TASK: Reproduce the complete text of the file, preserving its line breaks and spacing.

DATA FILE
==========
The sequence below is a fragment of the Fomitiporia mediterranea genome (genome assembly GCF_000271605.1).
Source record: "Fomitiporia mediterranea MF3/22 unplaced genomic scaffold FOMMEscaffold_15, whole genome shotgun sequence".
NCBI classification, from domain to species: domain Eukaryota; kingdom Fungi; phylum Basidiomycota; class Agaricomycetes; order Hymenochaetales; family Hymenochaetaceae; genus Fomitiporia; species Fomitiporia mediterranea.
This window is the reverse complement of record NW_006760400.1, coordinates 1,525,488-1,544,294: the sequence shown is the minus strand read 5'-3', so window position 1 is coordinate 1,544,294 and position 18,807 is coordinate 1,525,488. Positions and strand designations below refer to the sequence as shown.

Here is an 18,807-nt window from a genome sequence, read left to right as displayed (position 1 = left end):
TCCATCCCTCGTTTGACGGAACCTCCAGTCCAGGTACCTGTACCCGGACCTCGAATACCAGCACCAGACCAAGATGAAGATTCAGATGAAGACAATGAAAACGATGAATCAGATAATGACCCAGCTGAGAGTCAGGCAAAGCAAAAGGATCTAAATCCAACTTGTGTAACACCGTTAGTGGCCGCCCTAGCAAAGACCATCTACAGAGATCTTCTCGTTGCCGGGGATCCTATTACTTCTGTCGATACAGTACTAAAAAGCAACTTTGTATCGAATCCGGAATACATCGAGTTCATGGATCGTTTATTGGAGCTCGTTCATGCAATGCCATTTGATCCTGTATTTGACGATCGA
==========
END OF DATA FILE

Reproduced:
The sequence below is a fragment of the Fomitiporia mediterranea genome (genome assembly GCF_000271605.1).
Source record: "Fomitiporia mediterranea MF3/22 unplaced genomic scaffold FOMMEscaffold_15, whole genome shotgun sequence".
NCBI classification, from domain to species: domain Eukaryota; kingdom Fungi; phylum Basidiomycota; class Agaricomycetes; order Hymenochaetales; family Hymenochaetaceae; genus Fomitiporia; species Fomitiporia mediterranea.
This window is the reverse complement of record NW_006760400.1, coordinates 1,525,488-1,544,294: the sequence shown is the minus strand read 5'-3', so window position 1 is coordinate 1,544,294 and position 18,807 is coordinate 1,525,488. Positions and strand designations below refer to the sequence as shown.

Here is an 18,807-nt window from a genome sequence, read left to right as displayed (position 1 = left end):
TCCATCCCTCGTTTGACGGAACCTCCAGTCCAGGTACCTGTACCCGGACCTCGAATACCAGCACCAGACCAAGATGAAGATTCAGATGAAGACAATGAAAACGATGAATCAGATAATGACCCAGCTGAGAGTCAGGCAAAGCAAAAGGATCTAAATCCAACTTGTGTAACACCGTTAGTGGCCGCCCTAGCAAAGACCATCTACAGAGATCTTCTCGTTGCCGGGGATCCTATTACTTCTGTCGATACAGTACTAAAAAGCAACTTTGTATCGAATCCGGAATACATCGAGTTCATGGATCGTTTATTGGAGCTCGTTCATGCAATGCCATTTGATCCTGTATTTGACGATCGA